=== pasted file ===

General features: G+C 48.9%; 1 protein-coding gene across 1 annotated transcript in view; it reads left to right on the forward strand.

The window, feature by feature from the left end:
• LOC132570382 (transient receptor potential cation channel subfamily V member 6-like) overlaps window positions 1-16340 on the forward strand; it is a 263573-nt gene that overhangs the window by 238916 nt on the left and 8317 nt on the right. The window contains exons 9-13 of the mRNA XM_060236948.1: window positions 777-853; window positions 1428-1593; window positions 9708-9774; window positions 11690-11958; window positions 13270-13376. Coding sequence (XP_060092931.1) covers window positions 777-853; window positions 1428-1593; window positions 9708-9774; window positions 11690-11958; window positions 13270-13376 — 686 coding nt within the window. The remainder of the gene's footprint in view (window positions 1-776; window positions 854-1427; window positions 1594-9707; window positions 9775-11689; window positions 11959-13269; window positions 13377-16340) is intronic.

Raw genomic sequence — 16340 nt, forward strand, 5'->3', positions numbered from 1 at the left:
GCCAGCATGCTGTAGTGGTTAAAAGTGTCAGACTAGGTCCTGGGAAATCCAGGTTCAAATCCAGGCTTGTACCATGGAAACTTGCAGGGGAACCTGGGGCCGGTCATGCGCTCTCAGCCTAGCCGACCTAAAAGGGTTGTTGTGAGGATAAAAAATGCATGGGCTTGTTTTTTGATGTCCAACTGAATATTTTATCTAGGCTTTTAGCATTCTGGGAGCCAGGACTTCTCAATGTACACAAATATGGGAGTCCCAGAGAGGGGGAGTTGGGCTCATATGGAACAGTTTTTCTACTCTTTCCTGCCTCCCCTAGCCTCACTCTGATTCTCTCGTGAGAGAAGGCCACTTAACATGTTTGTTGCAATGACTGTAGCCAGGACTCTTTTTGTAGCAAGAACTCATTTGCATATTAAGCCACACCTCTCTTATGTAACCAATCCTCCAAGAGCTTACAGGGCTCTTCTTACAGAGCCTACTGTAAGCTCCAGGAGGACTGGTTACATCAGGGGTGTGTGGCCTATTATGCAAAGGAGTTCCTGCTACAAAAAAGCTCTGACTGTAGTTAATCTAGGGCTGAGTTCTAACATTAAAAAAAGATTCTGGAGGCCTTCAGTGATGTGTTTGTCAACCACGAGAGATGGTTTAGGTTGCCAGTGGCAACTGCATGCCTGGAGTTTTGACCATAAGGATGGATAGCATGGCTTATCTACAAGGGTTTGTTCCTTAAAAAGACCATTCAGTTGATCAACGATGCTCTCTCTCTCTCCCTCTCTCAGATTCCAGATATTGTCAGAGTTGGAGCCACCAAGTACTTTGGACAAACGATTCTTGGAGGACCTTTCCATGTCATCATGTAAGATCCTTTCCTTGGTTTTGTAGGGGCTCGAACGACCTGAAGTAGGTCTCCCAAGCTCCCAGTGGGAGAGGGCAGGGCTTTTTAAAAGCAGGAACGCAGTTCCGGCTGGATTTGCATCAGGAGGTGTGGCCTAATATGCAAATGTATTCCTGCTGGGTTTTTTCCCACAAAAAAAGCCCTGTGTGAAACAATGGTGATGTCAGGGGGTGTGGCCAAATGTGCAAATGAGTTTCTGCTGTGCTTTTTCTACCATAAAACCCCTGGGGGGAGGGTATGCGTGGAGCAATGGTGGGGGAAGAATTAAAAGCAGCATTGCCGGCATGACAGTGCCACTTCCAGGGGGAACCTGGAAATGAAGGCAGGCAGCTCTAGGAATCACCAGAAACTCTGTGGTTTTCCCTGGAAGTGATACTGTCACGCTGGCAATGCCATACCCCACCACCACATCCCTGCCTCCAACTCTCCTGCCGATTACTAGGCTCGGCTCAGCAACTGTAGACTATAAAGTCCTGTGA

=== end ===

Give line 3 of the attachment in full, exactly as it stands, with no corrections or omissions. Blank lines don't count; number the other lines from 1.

• LOC132570382 (transient receptor potential cation channel subfamily V member 6-like) overlaps window positions 1-16340 on the forward strand; it is a 263573-nt gene that overhangs the window by 238916 nt on the left and 8317 nt on the right. The window contains exons 9-13 of the mRNA XM_060236948.1: window positions 777-853; window positions 1428-1593; window positions 9708-9774; window positions 11690-11958; window positions 13270-13376. Coding sequence (XP_060092931.1) covers window positions 777-853; window positions 1428-1593; window positions 9708-9774; window positions 11690-11958; window positions 13270-13376 — 686 coding nt within the window. The remainder of the gene's footprint in view (window positions 1-776; window positions 854-1427; window positions 1594-9707; window positions 9775-11689; window positions 11959-13269; window positions 13377-16340) is intronic.